Jub wrote:I was going by the fact that, at least some US states, restrict where 'sex offenders' can and can't live. Shouldn't they be free to reintegrate into society once they serve their time or is justice being served by keeping tabs on them at all times? If they aren't ready to be released when their sentences are up then the laws aren't working correctly, if they are then keeping tabs on them is pointless.
I don't know of any first-world country that refuses to restrict the rights of convicted felons even after release. You'd find few people who would argue violent felons should be able to legally purchase firearms or that they should be able to take a job as a law-enforcement officer. The problem is when knee-jerk and extremely vague laws start casting wide nets to restrict rights and/or privileges with no benefits to society. "Candy Laws" do not work. They accomplish nothing. Laws designed to tell sex offenders where they can and can't live only serve to push offenders "off the grid" and make them almost impossible to track. These laws aren't just useless, they're actively dangerous.
Flagg wrote:Which I disagree with as it just forces them to move into unincorporated areas. But if it's within reasonable distances of playgrounds, schools, and school bus stops I don't care. It's not like we are restricting where people who have done nothing wrong can live, it's targeted at convicted pedophiles and serial predators. I cry at night for their struggles.
Yea, because sex offenders can't own cars and drive to these locations. Fuck, Texas doesn't even have a law to keep them from hanging out at playgrounds. Other states pass laws banning sex offenders from even using the library. It's dumb. The ones trying to reintegrate get fucked because they are essentially second-class citizens (even more so than "regular" felons). The ones looking to get out and go back to violence find it easier because listing yourself as homeless isn't against the law.Just keep pushing them out until they're someone else's problem.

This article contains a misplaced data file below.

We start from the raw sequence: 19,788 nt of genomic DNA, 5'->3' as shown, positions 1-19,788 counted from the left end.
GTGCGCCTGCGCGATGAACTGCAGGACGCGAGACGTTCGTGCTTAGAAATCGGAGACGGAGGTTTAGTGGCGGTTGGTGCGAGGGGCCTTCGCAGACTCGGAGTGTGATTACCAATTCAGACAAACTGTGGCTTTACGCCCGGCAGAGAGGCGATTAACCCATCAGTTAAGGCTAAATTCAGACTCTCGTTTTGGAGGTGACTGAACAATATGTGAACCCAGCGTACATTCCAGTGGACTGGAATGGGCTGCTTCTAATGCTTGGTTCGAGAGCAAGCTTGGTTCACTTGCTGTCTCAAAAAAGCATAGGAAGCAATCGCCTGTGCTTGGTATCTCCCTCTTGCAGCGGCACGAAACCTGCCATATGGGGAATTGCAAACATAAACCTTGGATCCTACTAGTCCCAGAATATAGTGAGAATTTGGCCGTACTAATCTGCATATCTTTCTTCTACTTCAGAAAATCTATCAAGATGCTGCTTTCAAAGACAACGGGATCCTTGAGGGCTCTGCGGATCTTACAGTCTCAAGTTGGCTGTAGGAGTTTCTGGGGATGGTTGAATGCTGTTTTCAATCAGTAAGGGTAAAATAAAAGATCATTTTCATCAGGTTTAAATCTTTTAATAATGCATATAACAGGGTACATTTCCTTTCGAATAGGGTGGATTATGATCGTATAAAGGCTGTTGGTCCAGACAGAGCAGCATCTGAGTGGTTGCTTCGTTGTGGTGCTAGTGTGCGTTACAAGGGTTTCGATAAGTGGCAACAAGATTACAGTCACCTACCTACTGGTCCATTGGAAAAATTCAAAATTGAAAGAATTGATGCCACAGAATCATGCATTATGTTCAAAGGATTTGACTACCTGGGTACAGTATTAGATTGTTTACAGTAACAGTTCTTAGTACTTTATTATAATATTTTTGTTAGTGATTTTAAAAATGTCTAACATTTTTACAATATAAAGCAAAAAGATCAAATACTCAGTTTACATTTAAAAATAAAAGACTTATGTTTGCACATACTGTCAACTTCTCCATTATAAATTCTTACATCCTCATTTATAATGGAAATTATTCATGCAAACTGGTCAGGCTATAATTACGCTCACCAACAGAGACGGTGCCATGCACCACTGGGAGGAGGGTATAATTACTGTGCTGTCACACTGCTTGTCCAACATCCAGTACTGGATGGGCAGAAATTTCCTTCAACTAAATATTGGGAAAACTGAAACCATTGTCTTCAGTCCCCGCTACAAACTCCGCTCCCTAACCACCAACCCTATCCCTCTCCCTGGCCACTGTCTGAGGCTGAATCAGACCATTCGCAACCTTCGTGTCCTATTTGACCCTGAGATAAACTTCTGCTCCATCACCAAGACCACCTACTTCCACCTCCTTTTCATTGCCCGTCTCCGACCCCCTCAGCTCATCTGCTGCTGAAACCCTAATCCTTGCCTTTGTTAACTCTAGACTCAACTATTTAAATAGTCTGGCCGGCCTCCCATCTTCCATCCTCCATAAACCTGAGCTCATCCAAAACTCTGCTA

Miami Beach wanted to keep sex offenders as far away from children as possible. So officials there came up with a plan that, on the surface, would seem to do the trick. An ordinance passed last year makes it unlawful for those convicted of a serious sex crime to live within 2,500 feet of any school, public bus stop, day care center, park, playground "or other place where children regularly congregate." The city could have saved some ink by simply writing: "No sexual predators allowed in Miami Beach." That, in essence, is the effect of the law. "The whole city is basically covered by this," says Mayor David Dermer. "As far as I'm concerned, it worked well."
When other cities heard about it, Dermer's office was deluged with calls. And so began the domino effect: As towns began to realize that neighboring jurisdictions might enact strict sex-offender residence rules, they scrambled to do the same, not wanting to be without an ordinance or have a relatively lax law that could serve as a welcome. More than 50 Florida municipalities, and 20 others from around the country, requested a copy of the ordinance from Miami Beach.
Work in the city? Fuck you. you don't deserve a job. Now go be jobless and homeless out in the sticks with no incentive to try and reintegrate. Hey, there's also less cops around in case you wanted to assault more people.
Iowa's law, for example, has made as much as 90 percent of the land area in major cities off-limits to sex offenders. As a result, 21 sex offenders wound up grouped together in a down-at-the-heels motel outside of Cedar Rapids this spring. Others have resorted to living in their vehicles--essentially homeless and hopeless, which only puts more pressure on them to re-offend, criminal justice officials note.
But making sure they can't live near me makes me safer.... or something. But hey, there's nothing
morally bankrupt by pushing "serial predators" out into the unincorporated areas so that any crimes they do commit will have fewer resources available to catch them with.....